Best interest of the child is the test used in the family and supreme courts of the State of New York to determine custody of minors. The parent who presents the best evidence of providing a stable and loving home will be advantaged in any child custody dispute.

In New York State, neither party has an automatic right to custody of children. To seek custody in New York, the child(ren) must have lived in state for six months before you can file a custody petition. New York Courts inquire as to who is the primary caretaker of the child(ren): the one who feeds, dresses, drives them to school, changes diapers and brings them to medical appointments. If both parents share these responsibilities equally, both are considered equal caretakers of the child(ren).

The court also evaluates the fitness of the parent to take care of the child(ren): whether there are issues with alcohol or drugs or unpredictable behaviors that may negatively impact on the child(ren). History of domestic violence is also considered in determining custody and visitation. Where there is a history of behavior that is particularly worrisome, supervised visitation may be the only kind of visitation ordered by the court.

An attorney for the child is immediately appointed to represent the child(ren) upon the filing of a custody or visitation petition. The attorney for the child meets with the child(ren) and speaks with the parents and/or their attorneys and makes recommendations to the court pertaining to the welfare of the child(ren).

In cases where both parents are able to communicate well and agree a significant percentage of the time, an order of joint custody will be awarded by the court either after trial or approved as a result of a submitted settlement agreement. If you are awarded joint custody, it means that you have an equal responsibility to make decisions about your child(ren). In the event you and your former partner cannot agree on the time of day, the judge will most likely not agree to an order of joint custody, but rather will give sole legal custody to one parent. With joint custody, each parent is entitled to receive school reports and information, medical reports and can participate in all decisions which effect their child(ren).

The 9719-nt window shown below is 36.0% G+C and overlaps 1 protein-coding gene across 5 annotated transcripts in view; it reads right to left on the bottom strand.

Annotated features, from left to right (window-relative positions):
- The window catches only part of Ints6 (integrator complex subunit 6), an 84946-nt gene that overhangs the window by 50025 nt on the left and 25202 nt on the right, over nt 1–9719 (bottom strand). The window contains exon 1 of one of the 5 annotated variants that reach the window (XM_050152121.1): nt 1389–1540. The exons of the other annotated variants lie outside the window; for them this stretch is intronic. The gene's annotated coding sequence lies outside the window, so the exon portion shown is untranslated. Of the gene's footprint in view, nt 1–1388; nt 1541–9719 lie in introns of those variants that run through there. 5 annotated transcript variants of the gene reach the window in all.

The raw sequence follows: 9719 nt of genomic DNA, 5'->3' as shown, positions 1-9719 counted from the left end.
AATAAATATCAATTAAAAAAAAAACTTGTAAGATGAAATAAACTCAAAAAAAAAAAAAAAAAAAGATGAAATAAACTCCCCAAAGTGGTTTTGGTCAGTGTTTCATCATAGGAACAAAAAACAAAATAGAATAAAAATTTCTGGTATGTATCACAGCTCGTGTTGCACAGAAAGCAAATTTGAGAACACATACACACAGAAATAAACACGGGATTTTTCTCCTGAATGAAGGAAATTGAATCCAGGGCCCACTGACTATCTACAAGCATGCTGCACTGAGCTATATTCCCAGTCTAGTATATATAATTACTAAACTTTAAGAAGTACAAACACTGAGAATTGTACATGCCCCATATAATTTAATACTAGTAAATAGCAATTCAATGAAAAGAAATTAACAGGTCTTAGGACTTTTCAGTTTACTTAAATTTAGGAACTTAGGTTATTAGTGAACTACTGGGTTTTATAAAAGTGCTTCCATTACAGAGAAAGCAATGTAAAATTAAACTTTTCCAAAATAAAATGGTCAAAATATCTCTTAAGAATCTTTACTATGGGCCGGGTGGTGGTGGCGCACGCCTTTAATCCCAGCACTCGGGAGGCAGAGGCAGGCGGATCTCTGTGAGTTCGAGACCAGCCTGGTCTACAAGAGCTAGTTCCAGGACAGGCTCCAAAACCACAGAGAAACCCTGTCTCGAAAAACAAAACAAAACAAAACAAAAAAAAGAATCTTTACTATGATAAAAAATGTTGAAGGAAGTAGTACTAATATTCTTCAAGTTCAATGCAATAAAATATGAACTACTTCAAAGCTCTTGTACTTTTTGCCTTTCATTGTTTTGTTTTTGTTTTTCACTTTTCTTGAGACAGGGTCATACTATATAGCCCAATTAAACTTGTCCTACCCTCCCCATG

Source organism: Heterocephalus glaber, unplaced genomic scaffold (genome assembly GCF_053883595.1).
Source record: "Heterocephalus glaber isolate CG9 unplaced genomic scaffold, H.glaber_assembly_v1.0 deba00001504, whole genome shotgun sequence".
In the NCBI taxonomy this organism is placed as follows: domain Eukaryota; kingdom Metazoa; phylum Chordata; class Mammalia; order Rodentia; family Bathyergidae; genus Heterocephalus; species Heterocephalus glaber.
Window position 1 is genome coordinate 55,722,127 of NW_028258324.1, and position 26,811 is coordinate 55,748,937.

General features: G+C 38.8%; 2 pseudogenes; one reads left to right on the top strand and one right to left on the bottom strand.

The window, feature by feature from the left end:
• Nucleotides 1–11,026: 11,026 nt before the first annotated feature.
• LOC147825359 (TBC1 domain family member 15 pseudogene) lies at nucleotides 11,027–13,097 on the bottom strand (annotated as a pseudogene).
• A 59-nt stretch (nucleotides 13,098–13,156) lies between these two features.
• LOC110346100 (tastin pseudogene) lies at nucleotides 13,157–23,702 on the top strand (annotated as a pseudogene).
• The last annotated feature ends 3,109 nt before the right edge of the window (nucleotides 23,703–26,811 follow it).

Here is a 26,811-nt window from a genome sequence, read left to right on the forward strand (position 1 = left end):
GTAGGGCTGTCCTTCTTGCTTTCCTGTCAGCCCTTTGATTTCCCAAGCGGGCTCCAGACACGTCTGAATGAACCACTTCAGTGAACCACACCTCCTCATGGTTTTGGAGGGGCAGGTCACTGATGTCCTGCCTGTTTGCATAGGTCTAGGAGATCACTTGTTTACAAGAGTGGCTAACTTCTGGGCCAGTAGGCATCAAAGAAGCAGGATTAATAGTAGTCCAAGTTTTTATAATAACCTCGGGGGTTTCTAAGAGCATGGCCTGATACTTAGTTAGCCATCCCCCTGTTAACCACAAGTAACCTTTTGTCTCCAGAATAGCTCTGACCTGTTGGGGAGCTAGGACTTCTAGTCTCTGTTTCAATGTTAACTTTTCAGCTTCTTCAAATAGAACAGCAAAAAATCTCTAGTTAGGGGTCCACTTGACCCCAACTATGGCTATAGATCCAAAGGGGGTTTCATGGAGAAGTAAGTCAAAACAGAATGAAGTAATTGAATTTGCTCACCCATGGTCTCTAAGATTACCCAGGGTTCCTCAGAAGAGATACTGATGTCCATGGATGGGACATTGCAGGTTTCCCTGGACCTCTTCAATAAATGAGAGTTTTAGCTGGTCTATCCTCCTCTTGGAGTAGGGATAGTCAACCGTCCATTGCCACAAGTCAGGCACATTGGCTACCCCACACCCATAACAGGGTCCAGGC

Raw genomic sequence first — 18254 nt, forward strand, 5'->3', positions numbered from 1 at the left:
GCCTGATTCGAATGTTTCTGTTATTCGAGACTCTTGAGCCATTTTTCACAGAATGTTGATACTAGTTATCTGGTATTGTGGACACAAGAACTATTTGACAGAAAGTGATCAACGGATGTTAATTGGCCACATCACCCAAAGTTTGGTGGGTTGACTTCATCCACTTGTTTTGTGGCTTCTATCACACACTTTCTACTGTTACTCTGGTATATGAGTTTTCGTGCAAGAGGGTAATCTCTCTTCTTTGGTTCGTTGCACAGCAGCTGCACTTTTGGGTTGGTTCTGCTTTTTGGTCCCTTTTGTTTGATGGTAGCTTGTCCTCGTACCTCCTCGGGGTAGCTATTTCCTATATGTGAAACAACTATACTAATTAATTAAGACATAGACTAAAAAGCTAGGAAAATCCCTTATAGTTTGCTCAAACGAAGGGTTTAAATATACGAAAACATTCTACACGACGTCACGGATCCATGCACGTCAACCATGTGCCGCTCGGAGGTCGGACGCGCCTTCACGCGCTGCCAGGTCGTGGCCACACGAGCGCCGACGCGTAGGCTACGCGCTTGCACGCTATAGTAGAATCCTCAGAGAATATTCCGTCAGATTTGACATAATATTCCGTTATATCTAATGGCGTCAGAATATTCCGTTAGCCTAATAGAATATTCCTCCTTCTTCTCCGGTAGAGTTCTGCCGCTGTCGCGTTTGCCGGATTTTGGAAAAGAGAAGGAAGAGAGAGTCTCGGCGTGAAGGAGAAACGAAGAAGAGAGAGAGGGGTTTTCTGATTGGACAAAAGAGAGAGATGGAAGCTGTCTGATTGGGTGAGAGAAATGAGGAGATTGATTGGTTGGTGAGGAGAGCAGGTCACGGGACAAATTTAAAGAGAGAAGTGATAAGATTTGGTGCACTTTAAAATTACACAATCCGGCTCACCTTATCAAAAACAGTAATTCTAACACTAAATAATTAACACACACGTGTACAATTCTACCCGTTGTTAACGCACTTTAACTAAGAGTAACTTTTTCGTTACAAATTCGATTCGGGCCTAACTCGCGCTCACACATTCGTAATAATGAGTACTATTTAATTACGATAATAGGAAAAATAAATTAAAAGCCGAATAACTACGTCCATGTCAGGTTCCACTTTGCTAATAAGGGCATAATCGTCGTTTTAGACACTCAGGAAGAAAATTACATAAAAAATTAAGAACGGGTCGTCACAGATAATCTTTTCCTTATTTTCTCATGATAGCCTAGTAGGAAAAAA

What if the parents are not married? If the father never established paternity by signing an “acknowledgment of paternity” then he is not entitled to any rights of custody or visitation. How would a father resolve this issue? He has two options:
the father could ask the mother to sign a written agreement which states he is the father and file the document with the child’s birth certificate, or, the father could file a paternity petition in family court and ask for a DNA test. Be advised, if the child is the child of the petitioning father, but was born while the mother was married to another, there is a presumption in law that the child is the biological child of the mother’s spouse.

What should you do if you have a custody/visitation order but the other parent refuses to allow visitation? You can file a violation of visitation petition in the local family court. It is never a good idea to prevent the other parent his or her parenting rights without good reason. Your refusal to adhere to a custody/visitation order can be used against you in court and be introduced as evidence at trial to prove you can’t be trusted to share custody or visitation since you have deprived the other parent of her or his legal rights. However, in the event one of the parents might pose a danger to the child, such as driving while intoxicated while the child is in the car, or, engage in domestic violence in the presence of the child, then the other parent must file a petition to stop visitation and have the court review the nature of the allegations.

So, if you have more questions about child custody and visitation, contact me today.

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